I found myself drenched from head to waist in the girl’s blood, Eliza looked pale as my caramel hair turned a kind of ruddy color and my usually alabaster skin sanguine. I felt what must have been a breeze rush past me as Eliza’s mouth dropped open.
“I’ve never seen anyone move that quickly!” she gasped as I saw the tail end of Dr. Cullen’s coat go through the doors back to the operation room.
An hour later the girl was dead. There was nothing to be done by give her a bit of medicine and let her sleep her way to death. I went home on my sparse lunch break and showered and changed into a new uniform instead of eating. I was extremely lucky to have a flat not five minuets walk from the hospital. I lived here with another nurse and my rather fat tabby cat.
I went back to the hospital smelling like soap and spent the rest of my shift in the relatively calm area of pediatrics. I loved children above all other creatures on this earth and adored working with them in the hospital setting. Sister Mary had long since seen that I didn’t have more then an hour or two here claiming I was far to motherly to think properly amongst the little ones.
I hated to say it but she was right.
I sat next to a little boy named Eugene who was very sickly with polio. He spent his life in a wheel chair was suffering from the complications of never moving in his liver which was slowly shutting down. I could see the jaundice leaving a yellow color in his once green eyes. He was a happy little fellow, but dying. It broke my heart every time I saw him lying there in bed.
In my hands was his favorite play (Shakespeare’s Henry IV) which I always read to him when I came to see him in the ward. Usually he would fall asleep, not really understanding the story. The archaic words seemed soothing to him some how.
But tonight would not be that simple- far from it really.
“This sicknes doth infect/ The very Life-blood of our Enterprise,” I read before Eugene interrupted me.
“Life-blood? What does that mean?” he asked, his voice desperately small. I was surprised at the question, and not completely sure of how to respond.
“It’s what give you thought and actions I suppose. What gives life to a man’s being,” I said. Struggling with my response Eugene’s face twisted one way and the other.
“You mean God?” he asked.
“It can be. Maybe a work of art, a poem or another person,” I said, smiling softly at him. I put the book down as he began to cough, the action wracking his entire body. His sandy hair was pressed down with sweat and his face sallow from illness as I pulled his body to my own, rocking him back and forth. I sang under my breath just loud enough for Eugene to hear.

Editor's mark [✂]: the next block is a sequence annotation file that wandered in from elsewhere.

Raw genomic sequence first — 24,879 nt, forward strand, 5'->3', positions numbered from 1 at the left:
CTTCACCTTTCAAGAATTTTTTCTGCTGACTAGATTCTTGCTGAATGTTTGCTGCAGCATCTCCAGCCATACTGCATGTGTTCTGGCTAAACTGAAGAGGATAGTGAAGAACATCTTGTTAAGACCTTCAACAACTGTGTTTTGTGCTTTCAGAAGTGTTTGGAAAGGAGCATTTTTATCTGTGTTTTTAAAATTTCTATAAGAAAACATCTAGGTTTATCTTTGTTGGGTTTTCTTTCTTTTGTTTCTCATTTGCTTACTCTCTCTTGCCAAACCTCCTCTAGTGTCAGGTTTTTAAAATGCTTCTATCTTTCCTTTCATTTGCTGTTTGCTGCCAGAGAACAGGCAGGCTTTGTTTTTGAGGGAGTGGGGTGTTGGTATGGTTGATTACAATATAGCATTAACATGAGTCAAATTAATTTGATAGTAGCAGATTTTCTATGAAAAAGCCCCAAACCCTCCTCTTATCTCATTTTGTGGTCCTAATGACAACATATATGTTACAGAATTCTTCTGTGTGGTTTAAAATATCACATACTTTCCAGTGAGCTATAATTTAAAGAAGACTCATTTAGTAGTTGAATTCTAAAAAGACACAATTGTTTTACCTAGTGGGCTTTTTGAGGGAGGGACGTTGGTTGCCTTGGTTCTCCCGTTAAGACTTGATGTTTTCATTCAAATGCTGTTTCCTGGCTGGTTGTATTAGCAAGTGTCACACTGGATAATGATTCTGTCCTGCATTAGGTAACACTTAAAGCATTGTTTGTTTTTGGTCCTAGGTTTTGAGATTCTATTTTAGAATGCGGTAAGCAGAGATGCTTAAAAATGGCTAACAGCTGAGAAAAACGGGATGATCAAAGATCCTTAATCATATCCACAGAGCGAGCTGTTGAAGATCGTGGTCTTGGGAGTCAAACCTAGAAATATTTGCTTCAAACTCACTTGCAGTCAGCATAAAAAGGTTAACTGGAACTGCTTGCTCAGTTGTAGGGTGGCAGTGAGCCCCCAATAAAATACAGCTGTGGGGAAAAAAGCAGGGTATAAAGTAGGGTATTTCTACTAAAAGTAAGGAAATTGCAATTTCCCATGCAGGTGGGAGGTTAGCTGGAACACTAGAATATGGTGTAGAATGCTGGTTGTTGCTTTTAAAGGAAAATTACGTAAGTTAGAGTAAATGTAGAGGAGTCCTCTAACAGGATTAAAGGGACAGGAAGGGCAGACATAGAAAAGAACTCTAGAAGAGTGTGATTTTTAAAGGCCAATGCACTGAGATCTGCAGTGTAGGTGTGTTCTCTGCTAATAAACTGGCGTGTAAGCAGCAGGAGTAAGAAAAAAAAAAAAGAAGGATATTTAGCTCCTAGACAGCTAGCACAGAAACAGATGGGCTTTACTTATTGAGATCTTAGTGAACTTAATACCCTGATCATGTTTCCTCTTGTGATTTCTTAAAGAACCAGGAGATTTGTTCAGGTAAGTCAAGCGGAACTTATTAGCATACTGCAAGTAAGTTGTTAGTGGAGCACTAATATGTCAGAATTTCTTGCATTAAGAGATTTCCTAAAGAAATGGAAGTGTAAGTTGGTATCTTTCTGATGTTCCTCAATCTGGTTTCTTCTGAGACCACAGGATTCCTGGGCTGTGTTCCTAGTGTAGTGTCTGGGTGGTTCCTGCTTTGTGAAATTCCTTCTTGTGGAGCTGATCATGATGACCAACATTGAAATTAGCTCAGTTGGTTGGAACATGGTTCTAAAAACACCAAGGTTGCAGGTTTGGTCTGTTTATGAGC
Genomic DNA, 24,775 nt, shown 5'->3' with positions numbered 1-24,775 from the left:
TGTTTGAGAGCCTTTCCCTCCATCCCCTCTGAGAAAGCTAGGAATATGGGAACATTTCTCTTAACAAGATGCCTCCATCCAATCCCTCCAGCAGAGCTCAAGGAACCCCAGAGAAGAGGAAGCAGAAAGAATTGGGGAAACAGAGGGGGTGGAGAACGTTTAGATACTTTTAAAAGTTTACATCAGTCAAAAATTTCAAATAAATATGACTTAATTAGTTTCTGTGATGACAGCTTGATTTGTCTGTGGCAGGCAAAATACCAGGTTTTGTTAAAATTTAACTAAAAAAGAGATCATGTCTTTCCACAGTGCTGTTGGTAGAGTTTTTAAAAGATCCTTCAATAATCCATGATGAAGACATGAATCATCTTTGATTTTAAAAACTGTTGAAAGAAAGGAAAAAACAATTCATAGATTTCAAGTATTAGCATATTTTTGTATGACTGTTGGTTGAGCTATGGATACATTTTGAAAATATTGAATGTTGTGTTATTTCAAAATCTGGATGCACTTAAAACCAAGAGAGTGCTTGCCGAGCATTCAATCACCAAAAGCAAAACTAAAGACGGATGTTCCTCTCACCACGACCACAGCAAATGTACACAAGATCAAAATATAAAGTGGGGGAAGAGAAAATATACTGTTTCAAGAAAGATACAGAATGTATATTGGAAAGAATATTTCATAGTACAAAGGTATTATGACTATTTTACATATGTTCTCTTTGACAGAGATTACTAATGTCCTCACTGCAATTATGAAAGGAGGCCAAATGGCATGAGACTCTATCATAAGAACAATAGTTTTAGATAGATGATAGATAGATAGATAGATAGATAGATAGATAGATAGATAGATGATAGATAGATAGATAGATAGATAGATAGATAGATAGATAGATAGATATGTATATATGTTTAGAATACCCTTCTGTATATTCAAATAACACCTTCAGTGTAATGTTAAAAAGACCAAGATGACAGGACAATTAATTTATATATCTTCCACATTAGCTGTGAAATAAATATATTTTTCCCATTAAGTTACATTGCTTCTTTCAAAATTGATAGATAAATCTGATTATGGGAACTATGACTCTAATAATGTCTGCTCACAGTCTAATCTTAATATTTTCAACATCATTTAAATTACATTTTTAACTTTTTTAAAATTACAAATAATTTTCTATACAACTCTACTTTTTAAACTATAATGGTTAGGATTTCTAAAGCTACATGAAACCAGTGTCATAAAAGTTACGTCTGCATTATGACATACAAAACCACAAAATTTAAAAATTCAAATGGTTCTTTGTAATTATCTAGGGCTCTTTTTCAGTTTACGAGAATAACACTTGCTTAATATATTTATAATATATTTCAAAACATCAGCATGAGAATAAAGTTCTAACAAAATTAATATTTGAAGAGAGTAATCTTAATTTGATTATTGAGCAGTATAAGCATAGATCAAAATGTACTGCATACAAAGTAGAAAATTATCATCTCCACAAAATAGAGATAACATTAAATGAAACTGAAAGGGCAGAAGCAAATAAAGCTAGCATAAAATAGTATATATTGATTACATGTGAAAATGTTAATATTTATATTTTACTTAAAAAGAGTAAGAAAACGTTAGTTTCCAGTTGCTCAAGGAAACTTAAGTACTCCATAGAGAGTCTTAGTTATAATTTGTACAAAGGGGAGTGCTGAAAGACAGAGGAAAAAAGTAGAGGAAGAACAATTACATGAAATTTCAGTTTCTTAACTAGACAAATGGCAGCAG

“Lullaby and good night, with roses bedightr32;
With lilies o'er spread is baby's wee bed
r32;Lay thee down now and rest, may thy slumber be blessed
r32;Lay thee down now and rest, may thy slumber be blessed” Eugene’s coughing lifted and I let him lay back down onto his bed, his weak body of 11 years more like one of 6 years.
“Nurse Platt is God really in heaven with the angels?” he asked him as serene look seemed to grave his features. I’d seen this look before and I felt the hot tears spill out my eyes before my words came. This was the look of someone who was going to leave this world and the pain they felt at last. The look of welcomed death.
“Yes Eugene. He really is,” I said, not sure myself if I was lying or not. I put my hand over my mouth as I watched the little boy smile, take a final gasp and die. He looked like an angel himself as I let my chocking sobs rise in sound, the other children all sound asleep.
I don’t know how long it was before I felt the presence of Dr. Cullen again, right behind me as usual. However I felt him sit on the bed with me, his arms pulling me back, my face quickly buried into his unbelievably hard and artic chest as I lamented with fevered tears.
The next morning I woke up to find myself in the cots the nurses take naps in, my shoes and nurse’s cap besides me some how. I couldn’t remember how I’d gotten there, or when. Sitting up gingerly a hear the sound of something falling to floor and peer down to see a wrapper for a bag of jelly beans on the floor.
Smiling to myself, I suppose Dr. Cullen really isn’t that bad.